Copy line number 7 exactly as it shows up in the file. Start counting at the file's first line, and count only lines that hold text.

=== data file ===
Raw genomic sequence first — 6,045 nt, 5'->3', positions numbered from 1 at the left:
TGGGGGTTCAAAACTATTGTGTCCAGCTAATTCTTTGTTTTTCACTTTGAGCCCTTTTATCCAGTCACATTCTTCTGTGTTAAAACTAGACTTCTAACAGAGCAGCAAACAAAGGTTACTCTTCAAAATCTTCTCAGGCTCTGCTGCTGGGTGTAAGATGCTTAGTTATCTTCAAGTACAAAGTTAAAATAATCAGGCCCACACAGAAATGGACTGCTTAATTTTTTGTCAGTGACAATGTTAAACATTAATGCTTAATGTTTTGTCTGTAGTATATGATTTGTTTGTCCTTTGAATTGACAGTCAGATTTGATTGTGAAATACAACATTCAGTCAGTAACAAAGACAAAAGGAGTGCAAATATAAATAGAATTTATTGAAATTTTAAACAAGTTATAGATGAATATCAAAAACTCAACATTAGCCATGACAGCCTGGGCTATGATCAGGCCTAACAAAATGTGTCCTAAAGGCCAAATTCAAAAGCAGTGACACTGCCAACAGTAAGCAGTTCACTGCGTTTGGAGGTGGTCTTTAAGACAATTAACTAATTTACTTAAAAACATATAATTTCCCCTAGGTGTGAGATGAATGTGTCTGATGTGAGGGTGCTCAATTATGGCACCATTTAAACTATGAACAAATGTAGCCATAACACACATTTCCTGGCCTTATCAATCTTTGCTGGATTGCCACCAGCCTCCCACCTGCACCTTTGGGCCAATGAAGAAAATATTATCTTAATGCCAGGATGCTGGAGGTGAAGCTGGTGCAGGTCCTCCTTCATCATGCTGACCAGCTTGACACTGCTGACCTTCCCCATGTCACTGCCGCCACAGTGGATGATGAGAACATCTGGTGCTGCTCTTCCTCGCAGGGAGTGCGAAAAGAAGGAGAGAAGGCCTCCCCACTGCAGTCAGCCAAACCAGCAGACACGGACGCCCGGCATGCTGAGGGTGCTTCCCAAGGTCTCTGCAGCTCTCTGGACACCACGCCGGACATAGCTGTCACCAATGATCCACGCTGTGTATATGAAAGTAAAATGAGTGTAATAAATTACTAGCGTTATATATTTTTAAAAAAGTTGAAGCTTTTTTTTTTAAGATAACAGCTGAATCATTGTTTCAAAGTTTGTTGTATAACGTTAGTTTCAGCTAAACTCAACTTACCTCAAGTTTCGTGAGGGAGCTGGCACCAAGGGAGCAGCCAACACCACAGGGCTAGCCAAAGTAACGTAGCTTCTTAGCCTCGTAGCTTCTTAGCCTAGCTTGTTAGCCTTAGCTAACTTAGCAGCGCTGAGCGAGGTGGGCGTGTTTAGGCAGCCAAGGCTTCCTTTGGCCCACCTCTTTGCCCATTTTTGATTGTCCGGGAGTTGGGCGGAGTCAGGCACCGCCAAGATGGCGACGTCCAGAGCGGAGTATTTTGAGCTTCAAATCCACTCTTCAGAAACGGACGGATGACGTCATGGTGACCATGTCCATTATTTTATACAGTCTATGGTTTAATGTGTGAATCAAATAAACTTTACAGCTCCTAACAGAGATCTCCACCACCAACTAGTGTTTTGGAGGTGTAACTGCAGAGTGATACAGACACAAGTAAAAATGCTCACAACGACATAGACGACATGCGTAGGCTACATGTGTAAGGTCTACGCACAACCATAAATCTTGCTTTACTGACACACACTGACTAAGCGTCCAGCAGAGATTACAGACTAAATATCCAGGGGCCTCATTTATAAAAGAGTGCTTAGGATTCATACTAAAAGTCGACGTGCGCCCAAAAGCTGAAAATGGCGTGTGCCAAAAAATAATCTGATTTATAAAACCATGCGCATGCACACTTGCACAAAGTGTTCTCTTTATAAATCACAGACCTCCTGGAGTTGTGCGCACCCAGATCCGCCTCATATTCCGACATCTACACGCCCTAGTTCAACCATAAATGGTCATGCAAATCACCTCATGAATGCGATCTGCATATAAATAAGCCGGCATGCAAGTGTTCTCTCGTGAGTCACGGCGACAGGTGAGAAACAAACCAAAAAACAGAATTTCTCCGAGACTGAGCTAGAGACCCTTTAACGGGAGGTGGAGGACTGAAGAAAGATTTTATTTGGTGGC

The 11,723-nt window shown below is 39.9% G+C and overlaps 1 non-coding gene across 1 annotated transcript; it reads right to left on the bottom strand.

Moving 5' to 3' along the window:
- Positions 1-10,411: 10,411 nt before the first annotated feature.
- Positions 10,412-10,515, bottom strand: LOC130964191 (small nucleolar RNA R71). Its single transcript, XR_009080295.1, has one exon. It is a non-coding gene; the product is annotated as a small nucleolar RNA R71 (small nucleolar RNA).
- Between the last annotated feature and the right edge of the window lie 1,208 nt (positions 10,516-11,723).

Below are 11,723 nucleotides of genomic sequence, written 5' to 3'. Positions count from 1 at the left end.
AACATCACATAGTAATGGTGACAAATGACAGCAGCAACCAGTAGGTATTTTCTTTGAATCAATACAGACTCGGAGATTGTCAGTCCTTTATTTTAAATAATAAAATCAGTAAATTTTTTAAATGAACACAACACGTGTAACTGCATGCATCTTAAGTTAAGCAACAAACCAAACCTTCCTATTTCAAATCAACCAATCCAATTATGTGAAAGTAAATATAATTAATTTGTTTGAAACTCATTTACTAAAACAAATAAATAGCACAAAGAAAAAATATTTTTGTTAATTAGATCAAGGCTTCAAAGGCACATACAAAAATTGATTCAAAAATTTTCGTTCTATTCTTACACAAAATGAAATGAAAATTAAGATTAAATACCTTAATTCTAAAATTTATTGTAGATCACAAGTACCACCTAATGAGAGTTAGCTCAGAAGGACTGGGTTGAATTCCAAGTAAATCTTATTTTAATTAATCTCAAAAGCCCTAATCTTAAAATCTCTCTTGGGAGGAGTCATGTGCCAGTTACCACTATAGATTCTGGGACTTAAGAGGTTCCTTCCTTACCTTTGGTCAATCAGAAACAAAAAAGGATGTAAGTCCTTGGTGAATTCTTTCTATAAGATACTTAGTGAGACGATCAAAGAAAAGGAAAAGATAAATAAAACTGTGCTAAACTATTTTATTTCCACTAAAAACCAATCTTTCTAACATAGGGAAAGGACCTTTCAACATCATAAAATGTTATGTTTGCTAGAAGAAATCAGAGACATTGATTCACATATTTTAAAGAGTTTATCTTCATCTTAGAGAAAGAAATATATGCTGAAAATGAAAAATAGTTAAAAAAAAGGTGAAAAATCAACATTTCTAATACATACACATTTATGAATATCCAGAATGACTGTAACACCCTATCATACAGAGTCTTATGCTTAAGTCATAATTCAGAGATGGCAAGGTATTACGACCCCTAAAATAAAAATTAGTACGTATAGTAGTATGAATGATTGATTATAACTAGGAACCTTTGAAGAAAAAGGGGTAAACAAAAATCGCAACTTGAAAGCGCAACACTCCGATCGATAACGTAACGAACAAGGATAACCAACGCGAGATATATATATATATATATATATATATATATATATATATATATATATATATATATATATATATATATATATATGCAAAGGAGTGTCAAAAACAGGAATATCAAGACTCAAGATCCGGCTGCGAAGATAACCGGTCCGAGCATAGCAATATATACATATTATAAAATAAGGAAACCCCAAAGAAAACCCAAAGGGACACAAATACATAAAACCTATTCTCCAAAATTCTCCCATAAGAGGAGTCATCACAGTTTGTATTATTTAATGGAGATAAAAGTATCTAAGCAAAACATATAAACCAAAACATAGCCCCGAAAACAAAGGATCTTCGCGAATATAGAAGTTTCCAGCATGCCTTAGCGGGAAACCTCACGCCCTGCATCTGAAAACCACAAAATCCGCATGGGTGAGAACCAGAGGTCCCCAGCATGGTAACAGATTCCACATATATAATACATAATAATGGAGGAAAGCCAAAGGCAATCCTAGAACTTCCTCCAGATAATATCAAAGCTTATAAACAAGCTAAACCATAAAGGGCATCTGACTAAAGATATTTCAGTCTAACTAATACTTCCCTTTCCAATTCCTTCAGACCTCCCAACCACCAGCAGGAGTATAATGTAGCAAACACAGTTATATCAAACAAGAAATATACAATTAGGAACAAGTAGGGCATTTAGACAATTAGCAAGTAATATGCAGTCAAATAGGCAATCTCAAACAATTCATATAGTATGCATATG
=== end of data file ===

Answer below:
- Between the last annotated feature and the right edge of the window lie 1,208 nt (positions 10,516-11,723).